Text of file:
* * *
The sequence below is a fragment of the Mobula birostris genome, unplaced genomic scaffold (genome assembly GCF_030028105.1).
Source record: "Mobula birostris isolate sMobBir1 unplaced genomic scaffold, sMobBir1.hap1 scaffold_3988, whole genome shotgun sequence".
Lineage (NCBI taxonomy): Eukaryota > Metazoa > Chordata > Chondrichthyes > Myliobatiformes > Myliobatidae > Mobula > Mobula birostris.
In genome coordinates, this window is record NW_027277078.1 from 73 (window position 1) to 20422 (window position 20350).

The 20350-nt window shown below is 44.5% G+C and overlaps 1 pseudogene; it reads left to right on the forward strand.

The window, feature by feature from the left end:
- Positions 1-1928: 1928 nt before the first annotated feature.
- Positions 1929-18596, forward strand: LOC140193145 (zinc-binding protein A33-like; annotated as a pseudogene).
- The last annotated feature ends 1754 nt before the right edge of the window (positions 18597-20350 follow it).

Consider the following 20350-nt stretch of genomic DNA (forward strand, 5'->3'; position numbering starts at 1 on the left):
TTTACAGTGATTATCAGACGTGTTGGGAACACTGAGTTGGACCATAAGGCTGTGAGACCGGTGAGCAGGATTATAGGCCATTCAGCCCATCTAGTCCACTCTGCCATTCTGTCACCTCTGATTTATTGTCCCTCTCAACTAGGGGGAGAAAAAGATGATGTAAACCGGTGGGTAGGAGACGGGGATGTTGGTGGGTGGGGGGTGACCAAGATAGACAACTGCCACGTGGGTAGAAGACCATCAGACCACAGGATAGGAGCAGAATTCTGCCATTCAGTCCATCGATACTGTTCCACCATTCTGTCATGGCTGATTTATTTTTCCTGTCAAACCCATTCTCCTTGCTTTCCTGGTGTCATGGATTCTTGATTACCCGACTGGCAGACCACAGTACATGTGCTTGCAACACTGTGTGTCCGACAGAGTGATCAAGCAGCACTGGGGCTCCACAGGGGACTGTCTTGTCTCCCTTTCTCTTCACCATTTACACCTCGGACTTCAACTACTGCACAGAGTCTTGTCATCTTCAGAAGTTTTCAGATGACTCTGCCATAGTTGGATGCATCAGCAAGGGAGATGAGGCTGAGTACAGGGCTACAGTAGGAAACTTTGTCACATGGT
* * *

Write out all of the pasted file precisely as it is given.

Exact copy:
The sequence below is a fragment of the Mobula birostris genome, unplaced genomic scaffold (genome assembly GCF_030028105.1).
Source record: "Mobula birostris isolate sMobBir1 unplaced genomic scaffold, sMobBir1.hap1 scaffold_3988, whole genome shotgun sequence".
Lineage (NCBI taxonomy): Eukaryota > Metazoa > Chordata > Chondrichthyes > Myliobatiformes > Myliobatidae > Mobula > Mobula birostris.
In genome coordinates, this window is record NW_027277078.1 from 73 (window position 1) to 20422 (window position 20350).

The 20350-nt window shown below is 44.5% G+C and overlaps 1 pseudogene; it reads left to right on the forward strand.

The window, feature by feature from the left end:
- Positions 1-1928: 1928 nt before the first annotated feature.
- Positions 1929-18596, forward strand: LOC140193145 (zinc-binding protein A33-like; annotated as a pseudogene).
- The last annotated feature ends 1754 nt before the right edge of the window (positions 18597-20350 follow it).

Consider the following 20350-nt stretch of genomic DNA (forward strand, 5'->3'; position numbering starts at 1 on the left):
TTTACAGTGATTATCAGACGTGTTGGGAACACTGAGTTGGACCATAAGGCTGTGAGACCGGTGAGCAGGATTATAGGCCATTCAGCCCATCTAGTCCACTCTGCCATTCTGTCACCTCTGATTTATTGTCCCTCTCAACTAGGGGGAGAAAAAGATGATGTAAACCGGTGGGTAGGAGACGGGGATGTTGGTGGGTGGGGGGTGACCAAGATAGACAACTGCCACGTGGGTAGAAGACCATCAGACCACAGGATAGGAGCAGAATTCTGCCATTCAGTCCATCGATACTGTTCCACCATTCTGTCATGGCTGATTTATTTTTCCTGTCAAACCCATTCTCCTTGCTTTCCTGGTGTCATGGATTCTTGATTACCCGACTGGCAGACCACAGTACATGTGCTTGCAACACTGTGTGTCCGACAGAGTGATCAAGCAGCACTGGGGCTCCACAGGGGACTGTCTTGTCTCCCTTTCTCTTCACCATTTACACCTCGGACTTCAACTACTGCACAGAGTCTTGTCATCTTCAGAAGTTTTCAGATGACTCTGCCATAGTTGGATGCATCAGCAAGGGAGATGAGGCTGAGTACAGGGCTACAGTAGGAAACTTTGTCACATGGT